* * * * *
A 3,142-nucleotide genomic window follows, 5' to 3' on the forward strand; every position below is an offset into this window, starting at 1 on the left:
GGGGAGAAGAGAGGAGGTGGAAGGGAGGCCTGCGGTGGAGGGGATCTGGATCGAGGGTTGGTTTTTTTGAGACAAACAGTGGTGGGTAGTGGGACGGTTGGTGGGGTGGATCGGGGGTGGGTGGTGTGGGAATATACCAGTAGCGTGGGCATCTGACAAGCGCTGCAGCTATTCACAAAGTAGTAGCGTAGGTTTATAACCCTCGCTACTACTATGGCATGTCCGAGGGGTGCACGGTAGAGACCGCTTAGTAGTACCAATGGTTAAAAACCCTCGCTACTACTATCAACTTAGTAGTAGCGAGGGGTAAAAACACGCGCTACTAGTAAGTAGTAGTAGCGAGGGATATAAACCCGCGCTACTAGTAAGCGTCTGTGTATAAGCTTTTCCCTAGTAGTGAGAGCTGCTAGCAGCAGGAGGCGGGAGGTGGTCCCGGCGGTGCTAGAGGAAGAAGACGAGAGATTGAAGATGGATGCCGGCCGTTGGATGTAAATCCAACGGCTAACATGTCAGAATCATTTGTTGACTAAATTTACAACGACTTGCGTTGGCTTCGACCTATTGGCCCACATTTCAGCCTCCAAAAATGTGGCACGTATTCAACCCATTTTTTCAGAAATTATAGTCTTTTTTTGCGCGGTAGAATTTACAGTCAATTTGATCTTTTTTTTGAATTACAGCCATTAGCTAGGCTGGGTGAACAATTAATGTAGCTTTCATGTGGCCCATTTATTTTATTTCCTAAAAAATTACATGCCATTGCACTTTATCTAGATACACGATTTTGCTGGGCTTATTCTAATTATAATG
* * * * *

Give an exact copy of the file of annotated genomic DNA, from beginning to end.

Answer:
A 3,142-nucleotide genomic window follows, 5' to 3' on the forward strand; every position below is an offset into this window, starting at 1 on the left:
GGGGAGAAGAGAGGAGGTGGAAGGGAGGCCTGCGGTGGAGGGGATCTGGATCGAGGGTTGGTTTTTTTGAGACAAACAGTGGTGGGTAGTGGGACGGTTGGTGGGGTGGATCGGGGGTGGGTGGTGTGGGAATATACCAGTAGCGTGGGCATCTGACAAGCGCTGCAGCTATTCACAAAGTAGTAGCGTAGGTTTATAACCCTCGCTACTACTATGGCATGTCCGAGGGGTGCACGGTAGAGACCGCTTAGTAGTACCAATGGTTAAAAACCCTCGCTACTACTATCAACTTAGTAGTAGCGAGGGGTAAAAACACGCGCTACTAGTAAGTAGTAGTAGCGAGGGATATAAACCCGCGCTACTAGTAAGCGTCTGTGTATAAGCTTTTCCCTAGTAGTGAGAGCTGCTAGCAGCAGGAGGCGGGAGGTGGTCCCGGCGGTGCTAGAGGAAGAAGACGAGAGATTGAAGATGGATGCCGGCCGTTGGATGTAAATCCAACGGCTAACATGTCAGAATCATTTGTTGACTAAATTTACAACGACTTGCGTTGGCTTCGACCTATTGGCCCACATTTCAGCCTCCAAAAATGTGGCACGTATTCAACCCATTTTTTCAGAAATTATAGTCTTTTTTTGCGCGGTAGAATTTACAGTCAATTTGATCTTTTTTTTGAATTACAGCCATTAGCTAGGCTGGGTGAACAATTAATGTAGCTTTCATGTGGCCCATTTATTTTATTTCCTAAAAAATTACATGCCATTGCACTTTATCTAGATACACGATTTTGCTGGGCTTATTCTAATTATAATG